407(1)
Higher-Level Multiple-Choice Questions
408(3)
Completion Items
411(1)
Advantages and Disadvantages of Objective-Item Formats
412(1)
Essay Test Items
413(4)
Extended-Response Questions
413(1)
Restricted-Response Questions
414(1)
When Should You Use Essay Questions?
414(2)
Some Criteria for Scoring Essay Items
416(1)
Validity and Reliability
417(3)
Types of Validity
417(2)
Types of Reliability
419(1)
Marks and Marking Systems
420(2)
Comparison with Other Students
420(1)
Comparison with Established Standards
421(1)
Comparison with Aptitude
421(1)
Comparison of Achievement with Effort
422(1)
Comparison of Achievement with Improvement
422(1)
Standardized Tests
422(3)
Helping Students Prepare for Standardized Tests
423(2)
Performance Assessment
425(3)
The Portfolio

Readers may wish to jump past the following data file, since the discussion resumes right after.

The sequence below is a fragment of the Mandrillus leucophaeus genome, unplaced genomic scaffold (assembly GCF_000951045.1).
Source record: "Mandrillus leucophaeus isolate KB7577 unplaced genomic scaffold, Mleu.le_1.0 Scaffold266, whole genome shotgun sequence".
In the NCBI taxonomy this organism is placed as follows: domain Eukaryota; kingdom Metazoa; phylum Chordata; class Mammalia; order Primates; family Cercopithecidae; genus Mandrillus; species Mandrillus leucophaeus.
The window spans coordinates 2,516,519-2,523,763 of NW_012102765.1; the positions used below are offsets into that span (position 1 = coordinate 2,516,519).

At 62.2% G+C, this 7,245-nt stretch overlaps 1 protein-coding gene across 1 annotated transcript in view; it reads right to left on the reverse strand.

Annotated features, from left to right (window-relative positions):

428(10)
Rationale for the Portfolio
428(2)
Step 1: Deciding on the Purposes for a Portfolio
430(1)
Step 2: Identifying Cognitive Skills and Dispositions
430(1)
Step 3: Deciding Who Will Plan the Portfolio
430(1)
Step 4: Deciding Which Products to Put in the Portfolio and How Many Samples of Each Product
431(1)
Step 5: Building the Portfolio Rubrics
432(5)
Performance and Portfolio Assessment and Report Card Grades
437(1)
Plan a Portfolio Conference
438(1)
Summing Up
438(2)
Key Terms
440(1)
Discussion and Practice Questions
440(1)
Field Experience Activities
440(1)
Digital Portfolio Activities
441(1)
Classroom Observation Activities
441(1)
Chapter Case History and Praxis Test Preparation
442(2)
Appendix A: Teacher Concerns Checklist 444(2)
Appendix B: Answers to Chapter Questions 446(7)
Appendix C: Higher-Order Thinking and Problem-Solving Checklist 453(5)
Appendix D: Answers to Short-Answer and Discrete Multiple-Choice Questions 458(10)
Glossary 468(7)
References 475(15)
Name Index 490(5)
Subject Index 495